The random witterings of Jonathan Morris, writer.

Monday, 23 February 2009

Is It A Dream?

Our hero is asleep in his bed. He wakes up – to hear a buzzing coming from the bathroom. There, framed in the doorway, is his ex-girlfriend. Masked and brandishing a chainsaw. She approaches. Our hero screams...

...only to wake up. It was all a dream. The buzzing was his alarm clock.

This scene, or variations upon it, turns up in drama all the time. While it was funny to begin with, it’s started getting really old. It’s becoming a cliché. I think it’s time to call a moratorium on this particular trope.

I’m not talking about all dream/fantasy sequences. I’m talking about the ones that at first appear to be genuinely continuing the narrative, before turning surreal (and often comically violent) only to be revealed to be all in the imagination of one of the characters.

It’s used incredibly well in Cold Feet and At Home With The Braithwaites, in High Fidelity, where John Cusack fantasises about smashing in Tim Robbins’ skull. But too often it feels like it’s a gimmick, a shock effect, rather than furthering the narrative or telling us stuff we don’t already know about the characters.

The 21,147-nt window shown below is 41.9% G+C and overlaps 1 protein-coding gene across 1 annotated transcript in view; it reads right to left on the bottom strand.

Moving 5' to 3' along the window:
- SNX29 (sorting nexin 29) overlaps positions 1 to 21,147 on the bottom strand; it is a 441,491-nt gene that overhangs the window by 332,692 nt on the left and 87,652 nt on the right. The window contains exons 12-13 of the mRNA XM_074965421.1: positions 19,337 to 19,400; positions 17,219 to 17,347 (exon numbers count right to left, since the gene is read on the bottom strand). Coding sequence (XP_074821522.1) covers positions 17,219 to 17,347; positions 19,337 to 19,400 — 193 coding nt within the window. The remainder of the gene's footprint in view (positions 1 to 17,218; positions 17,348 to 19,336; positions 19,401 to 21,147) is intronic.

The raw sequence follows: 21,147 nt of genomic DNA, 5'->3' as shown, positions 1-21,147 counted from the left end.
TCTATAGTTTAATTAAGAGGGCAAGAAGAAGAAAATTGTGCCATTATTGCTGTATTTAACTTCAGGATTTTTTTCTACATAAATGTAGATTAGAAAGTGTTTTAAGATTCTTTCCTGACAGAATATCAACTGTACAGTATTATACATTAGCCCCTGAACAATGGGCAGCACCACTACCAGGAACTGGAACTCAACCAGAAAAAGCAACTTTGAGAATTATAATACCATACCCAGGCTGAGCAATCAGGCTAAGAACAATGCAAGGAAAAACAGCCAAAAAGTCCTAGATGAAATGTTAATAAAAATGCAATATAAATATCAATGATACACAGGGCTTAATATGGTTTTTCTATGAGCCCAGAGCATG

It’s cheating the audience; you need a good reason for doing that not to leave the audience feeling short-changed after having invested their time in two or three minutes of drama only for it all turn out not to have mattered.

Worst of all is the cynical use of these dream/fantasy sequences to fabricate 'must-watch' moments for the next-week trailer. Like in the otherwise sublime Pushing Daisies, where the next-week trailer will show the Piemaker finally kissing Chuck. You tune in, because you want to see the episode where that happens... only for it to turn out to be a dream/fantasy sequence.

That’s just prick teasing.

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